Net Asset Value - NAV

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What is 'Net Asset Value - NAV'

Net asset value (NAV) is value per share of a mutual fund or an exchange-traded fund (ETF) on a specific date or time. With both security types, the per-share dollar amount of the fund is based on the total value of all the securities in its portfolio, any liabilities the fund has and the number of fund shares outstanding.

BREAKING DOWN 'Net Asset Value - NAV'

In the context of mutual funds, NAV per share is computed once per day based on the closing market prices of the securities in the fund's portfolio. All of the buy and sell orders for mutual funds are processed at the NAV of the trade date. However, investors must wait until the following day to get the trade price. Mutual funds pay out virtually all of their income and capital gains. As a result, changes in NAV are not the best gauge of mutual fund performance, which is best measured by annual total return.

Because ETFs and closed-end funds trade like stocks, their shares trade at market value, which can be a dollar value above (trading at a premium) or below (trading at a discount) NAV. ETFs have their NAV calculated daily at the close of the market for reporting purposes, but they also calculate intra-day NAV multiple times per minute in real time.

Example Mutual Fund Net Asset Value Calculation

The formula for a mutual fund's NAV calculation is straightforward:

NAV = (assets - liabilities) / number of outstanding shares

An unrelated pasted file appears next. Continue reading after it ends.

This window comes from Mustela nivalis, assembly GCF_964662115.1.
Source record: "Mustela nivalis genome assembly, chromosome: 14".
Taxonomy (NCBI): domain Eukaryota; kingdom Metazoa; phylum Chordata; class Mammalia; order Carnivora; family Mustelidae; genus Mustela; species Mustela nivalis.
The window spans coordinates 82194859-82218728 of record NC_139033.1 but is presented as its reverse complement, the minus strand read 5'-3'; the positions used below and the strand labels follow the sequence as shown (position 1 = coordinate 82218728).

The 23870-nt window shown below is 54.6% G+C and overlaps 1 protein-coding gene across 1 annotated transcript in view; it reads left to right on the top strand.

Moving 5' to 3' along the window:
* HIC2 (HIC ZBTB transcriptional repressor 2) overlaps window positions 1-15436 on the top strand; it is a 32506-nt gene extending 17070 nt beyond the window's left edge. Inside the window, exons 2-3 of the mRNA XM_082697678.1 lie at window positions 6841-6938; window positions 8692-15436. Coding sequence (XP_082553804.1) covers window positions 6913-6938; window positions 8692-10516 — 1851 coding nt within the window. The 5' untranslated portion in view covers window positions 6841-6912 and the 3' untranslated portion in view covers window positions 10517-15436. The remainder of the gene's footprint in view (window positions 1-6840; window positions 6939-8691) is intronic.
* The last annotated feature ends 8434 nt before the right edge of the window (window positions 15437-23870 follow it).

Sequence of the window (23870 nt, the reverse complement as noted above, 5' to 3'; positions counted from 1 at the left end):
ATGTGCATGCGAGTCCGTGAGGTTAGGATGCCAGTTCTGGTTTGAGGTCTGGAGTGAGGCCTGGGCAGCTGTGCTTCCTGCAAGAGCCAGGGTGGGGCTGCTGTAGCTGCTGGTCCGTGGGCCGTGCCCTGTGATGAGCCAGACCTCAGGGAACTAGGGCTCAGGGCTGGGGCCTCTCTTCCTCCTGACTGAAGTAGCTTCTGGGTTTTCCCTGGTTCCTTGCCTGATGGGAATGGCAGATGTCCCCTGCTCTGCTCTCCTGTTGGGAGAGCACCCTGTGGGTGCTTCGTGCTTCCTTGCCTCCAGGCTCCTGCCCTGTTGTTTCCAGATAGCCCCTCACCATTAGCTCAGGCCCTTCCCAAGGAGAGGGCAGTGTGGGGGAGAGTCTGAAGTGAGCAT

In this context, assets include total market value of the fund's investments (priced using the closing price of all the assets on the day the NAV is calculated), cash and cash equivalents, receivables and accrued income. Liabilities equal total short-term and long-term liabilities, plus all accrued expenses, such as staff salaries, utilities and other operational expenses.

For example, a mutual fund has $100 million of investments, based on the day's closing prices for each individual asset. It also has $7 million of cash and cash equivalents on hand, as well $4 million in total receivables. Accrued income for the day is $75,000. The fund has $13 million in short-term liabilities and $2 million in long-term liabilities. Accrued expenses for the day are $10,000. The fund has 5 million shares outstanding. The NAV is calculated as:

NAV = (($100,000,000 + $7,000,000 + $4,000,000 + $75,000) - ($13,000,000 + $2,000,000 + $10,000)) / 5,000,000 = ($111,075,000 - $15,010,000) / 5,000,000 = $19.21

In practice, the expenses many be numerous; operating expenses, management expenses, distribution and marketing expenses, transfer agent fees, custodian and audit fees are all included.

Relation to Share Price

Mutual funds and ETFs relate their market prices to NAV, but the market price includes fees such as sales loads or purchase fees. The price for selling a share is based on the per-share NAV but subtracts any fees charged at redemption, including deferred sales loads or redemption fees. Like stocks, the market value of mutual funds and ETFs also fluctuates based on supply and demand, but typically stays closely tied to NAV.